Using methylation signatures to target specific routes
An important recent development concerns the number of new tools that allow oncology professionals to perform genomic classification of cancer diseases, identifying key mutations in genes that need to be addressed during treatment. By looking at genomic and epigenetic classifications, we can identify how the cells regulate gene activity. From there, we can look at the methylation profiles of genes and assess how to regulate the cellular response to therapy. The combination of methylation profiling with probiotic signatures and genomic classifications has enabled oncology professionals to identify the Achilles heel of many cancers with these specific pathways, which can cause invasion and ultimately reduce the ability of tumors to duplicate or divide.
Reuse existing medicines
Because the process of bringing a drug to market can take 10 years or more, scientists have looked at the methods by which existing drugs are administered. Recent research has shown that how the drug is administered may play a greater role in its efficacy than previously thought.
Now that we can discover the genetic, epigenetic or methylation signatures to assess pathways, we can identify existing drugs and those in Phase 1 or Phase 2 trials to reuse and link them to new local drug delivery technologies to improve efficacy . As a result of these newly discovered molecular pathways based on genomic profiling and sequencing data, we can reuse drugs that have no role in the treatment of tumors and were not considered valuable in the treatment of brain tumors.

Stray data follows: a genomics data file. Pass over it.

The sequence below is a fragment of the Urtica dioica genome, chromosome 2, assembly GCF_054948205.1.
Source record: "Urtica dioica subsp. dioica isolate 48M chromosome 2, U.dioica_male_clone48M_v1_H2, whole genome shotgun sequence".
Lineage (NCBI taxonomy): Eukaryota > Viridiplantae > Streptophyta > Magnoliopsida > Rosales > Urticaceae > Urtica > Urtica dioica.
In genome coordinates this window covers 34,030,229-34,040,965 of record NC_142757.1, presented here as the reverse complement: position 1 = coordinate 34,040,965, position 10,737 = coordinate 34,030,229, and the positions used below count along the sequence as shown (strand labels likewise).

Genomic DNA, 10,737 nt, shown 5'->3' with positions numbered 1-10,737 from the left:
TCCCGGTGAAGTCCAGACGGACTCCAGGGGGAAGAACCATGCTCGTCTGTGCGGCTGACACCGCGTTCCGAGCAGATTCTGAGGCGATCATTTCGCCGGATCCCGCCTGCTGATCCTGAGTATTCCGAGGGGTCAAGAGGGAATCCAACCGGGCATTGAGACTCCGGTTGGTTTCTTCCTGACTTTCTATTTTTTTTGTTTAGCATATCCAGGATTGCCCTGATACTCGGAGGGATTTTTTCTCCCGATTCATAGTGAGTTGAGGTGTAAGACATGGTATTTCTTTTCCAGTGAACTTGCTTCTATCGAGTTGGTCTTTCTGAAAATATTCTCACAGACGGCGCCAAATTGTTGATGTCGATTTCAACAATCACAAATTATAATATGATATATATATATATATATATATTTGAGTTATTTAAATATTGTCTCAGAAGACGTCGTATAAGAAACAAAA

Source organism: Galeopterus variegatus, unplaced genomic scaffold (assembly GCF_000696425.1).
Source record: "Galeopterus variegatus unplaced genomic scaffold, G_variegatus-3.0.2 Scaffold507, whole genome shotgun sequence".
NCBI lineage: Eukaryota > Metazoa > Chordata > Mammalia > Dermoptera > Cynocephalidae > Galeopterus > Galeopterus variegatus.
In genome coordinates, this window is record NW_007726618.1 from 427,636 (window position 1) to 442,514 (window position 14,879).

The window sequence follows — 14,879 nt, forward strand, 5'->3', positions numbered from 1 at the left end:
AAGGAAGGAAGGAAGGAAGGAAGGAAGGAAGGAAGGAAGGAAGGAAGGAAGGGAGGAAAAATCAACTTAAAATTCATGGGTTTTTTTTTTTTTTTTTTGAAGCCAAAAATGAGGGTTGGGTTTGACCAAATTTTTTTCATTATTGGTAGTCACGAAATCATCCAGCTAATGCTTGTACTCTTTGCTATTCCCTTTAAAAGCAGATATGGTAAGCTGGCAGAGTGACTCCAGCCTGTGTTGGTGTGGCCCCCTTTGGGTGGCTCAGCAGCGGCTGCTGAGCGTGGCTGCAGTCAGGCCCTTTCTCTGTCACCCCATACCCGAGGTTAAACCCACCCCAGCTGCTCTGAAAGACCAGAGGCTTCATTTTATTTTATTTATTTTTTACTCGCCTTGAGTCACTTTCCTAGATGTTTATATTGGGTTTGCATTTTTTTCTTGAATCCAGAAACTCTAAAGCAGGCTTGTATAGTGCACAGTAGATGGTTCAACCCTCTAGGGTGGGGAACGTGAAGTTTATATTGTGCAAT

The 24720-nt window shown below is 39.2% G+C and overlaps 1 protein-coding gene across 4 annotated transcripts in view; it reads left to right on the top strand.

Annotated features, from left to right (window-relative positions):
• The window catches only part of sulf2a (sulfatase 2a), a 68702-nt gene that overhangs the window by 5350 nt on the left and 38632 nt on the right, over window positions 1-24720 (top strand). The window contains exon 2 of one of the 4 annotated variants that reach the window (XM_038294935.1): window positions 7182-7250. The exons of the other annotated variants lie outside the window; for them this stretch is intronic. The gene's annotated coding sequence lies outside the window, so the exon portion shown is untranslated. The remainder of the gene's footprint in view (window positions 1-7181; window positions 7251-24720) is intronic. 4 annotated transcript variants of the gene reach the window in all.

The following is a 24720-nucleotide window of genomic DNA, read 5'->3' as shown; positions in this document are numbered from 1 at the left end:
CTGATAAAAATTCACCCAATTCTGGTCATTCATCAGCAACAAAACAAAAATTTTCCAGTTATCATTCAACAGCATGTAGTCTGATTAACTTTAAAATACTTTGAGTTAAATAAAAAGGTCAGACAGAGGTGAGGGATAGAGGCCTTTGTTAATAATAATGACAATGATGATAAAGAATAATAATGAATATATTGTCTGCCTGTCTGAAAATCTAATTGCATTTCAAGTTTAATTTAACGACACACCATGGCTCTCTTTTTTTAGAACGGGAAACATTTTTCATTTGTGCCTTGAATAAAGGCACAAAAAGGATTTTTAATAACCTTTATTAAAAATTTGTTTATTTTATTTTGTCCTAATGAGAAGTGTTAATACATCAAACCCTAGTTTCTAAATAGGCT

If we take it one step further, if we use FDA-approved drugs, we can halve the time it takes to prove the safety and efficacy of a new drug to get it into the hands of clinicians for their therapeutic toolbox. . By embracing these new technologies, we have the potential to change the outcome in GBM cancer care.
Clinical trials recover from the impact of COVID-19
As oncology evolves after the challenges of the COVID-19 pandemic, we have a lot to expect. Even before the pandemic, most patients in the United States did not participate in clinical trials because of daunting logistical complications. Challenges remain, but there is greater clarity about what we need to overcome to bring greater equity and access to the cancer clinical research space for patients.
As we progress beyond the peak impact of COVID-19 on clinical trials, we need to find a way to improve clinical trial structures so that all patients with GBM, especially those affected by social determinants of health, can more easily receive care in the clinical trial setting. There is hope that we will continue to see dedicated attention from those working in this space for years to come, which will ideally open up more opportunities for patients with GBM to receive more affordable, cutting-edge treatments.
About the author
Mitchell S. Berger, MD, is the director of the University of California San Francisco Brain Tumor Center (BTC) and the principal investigator of BTC’s SPORE Brain Tumor Program. He is also a member of PolyPid’s scientific advisory board.